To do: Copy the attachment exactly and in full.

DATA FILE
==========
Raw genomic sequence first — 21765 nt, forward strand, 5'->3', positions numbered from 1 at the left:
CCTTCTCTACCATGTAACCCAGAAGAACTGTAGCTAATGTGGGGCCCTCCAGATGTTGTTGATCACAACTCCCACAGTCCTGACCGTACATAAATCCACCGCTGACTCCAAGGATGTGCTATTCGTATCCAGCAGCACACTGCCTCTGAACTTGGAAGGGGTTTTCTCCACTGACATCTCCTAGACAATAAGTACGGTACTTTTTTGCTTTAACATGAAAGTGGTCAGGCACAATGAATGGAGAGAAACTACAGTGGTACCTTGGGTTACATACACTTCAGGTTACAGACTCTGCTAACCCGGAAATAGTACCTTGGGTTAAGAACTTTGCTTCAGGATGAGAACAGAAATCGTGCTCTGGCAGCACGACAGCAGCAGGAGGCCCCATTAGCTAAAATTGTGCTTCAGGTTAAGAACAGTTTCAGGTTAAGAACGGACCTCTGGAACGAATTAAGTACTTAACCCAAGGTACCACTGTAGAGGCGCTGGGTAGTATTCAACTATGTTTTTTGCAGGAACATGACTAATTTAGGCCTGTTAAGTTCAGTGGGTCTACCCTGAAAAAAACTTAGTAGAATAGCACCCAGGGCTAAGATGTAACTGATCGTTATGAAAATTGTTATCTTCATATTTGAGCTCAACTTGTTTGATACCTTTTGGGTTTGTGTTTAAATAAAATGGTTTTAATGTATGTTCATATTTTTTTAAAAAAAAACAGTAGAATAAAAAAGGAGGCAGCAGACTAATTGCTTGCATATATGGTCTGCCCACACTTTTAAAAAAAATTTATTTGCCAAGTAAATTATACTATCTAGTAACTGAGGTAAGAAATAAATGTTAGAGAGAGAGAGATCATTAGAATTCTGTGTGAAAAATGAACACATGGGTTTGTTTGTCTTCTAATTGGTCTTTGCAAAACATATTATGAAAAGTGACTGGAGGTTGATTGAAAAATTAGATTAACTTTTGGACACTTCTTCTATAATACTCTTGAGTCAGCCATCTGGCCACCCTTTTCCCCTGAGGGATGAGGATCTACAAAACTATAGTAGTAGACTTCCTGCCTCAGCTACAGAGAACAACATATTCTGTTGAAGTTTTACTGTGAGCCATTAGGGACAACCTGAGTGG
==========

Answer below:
Raw genomic sequence first — 21765 nt, forward strand, 5'->3', positions numbered from 1 at the left:
CCTTCTCTACCATGTAACCCAGAAGAACTGTAGCTAATGTGGGGCCCTCCAGATGTTGTTGATCACAACTCCCACAGTCCTGACCGTACATAAATCCACCGCTGACTCCAAGGATGTGCTATTCGTATCCAGCAGCACACTGCCTCTGAACTTGGAAGGGGTTTTCTCCACTGACATCTCCTAGACAATAAGTACGGTACTTTTTTGCTTTAACATGAAAGTGGTCAGGCACAATGAATGGAGAGAAACTACAGTGGTACCTTGGGTTACATACACTTCAGGTTACAGACTCTGCTAACCCGGAAATAGTACCTTGGGTTAAGAACTTTGCTTCAGGATGAGAACAGAAATCGTGCTCTGGCAGCACGACAGCAGCAGGAGGCCCCATTAGCTAAAATTGTGCTTCAGGTTAAGAACAGTTTCAGGTTAAGAACGGACCTCTGGAACGAATTAAGTACTTAACCCAAGGTACCACTGTAGAGGCGCTGGGTAGTATTCAACTATGTTTTTTGCAGGAACATGACTAATTTAGGCCTGTTAAGTTCAGTGGGTCTACCCTGAAAAAAACTTAGTAGAATAGCACCCAGGGCTAAGATGTAACTGATCGTTATGAAAATTGTTATCTTCATATTTGAGCTCAACTTGTTTGATACCTTTTGGGTTTGTGTTTAAATAAAATGGTTTTAATGTATGTTCATATTTTTTTAAAAAAAAACAGTAGAATAAAAAAGGAGGCAGCAGACTAATTGCTTGCATATATGGTCTGCCCACACTTTTAAAAAAAATTTATTTGCCAAGTAAATTATACTATCTAGTAACTGAGGTAAGAAATAAATGTTAGAGAGAGAGAGATCATTAGAATTCTGTGTGAAAAATGAACACATGGGTTTGTTTGTCTTCTAATTGGTCTTTGCAAAACATATTATGAAAAGTGACTGGAGGTTGATTGAAAAATTAGATTAACTTTTGGACACTTCTTCTATAATACTCTTGAGTCAGCCATCTGGCCACCCTTTTCCCCTGAGGGATGAGGATCTACAAAACTATAGTAGTAGACTTCCTGCCTCAGCTACAGAGAACAACATATTCTGTTGAAGTTTTACTGTGAGCCATTAGGGACAACCTGAGTGG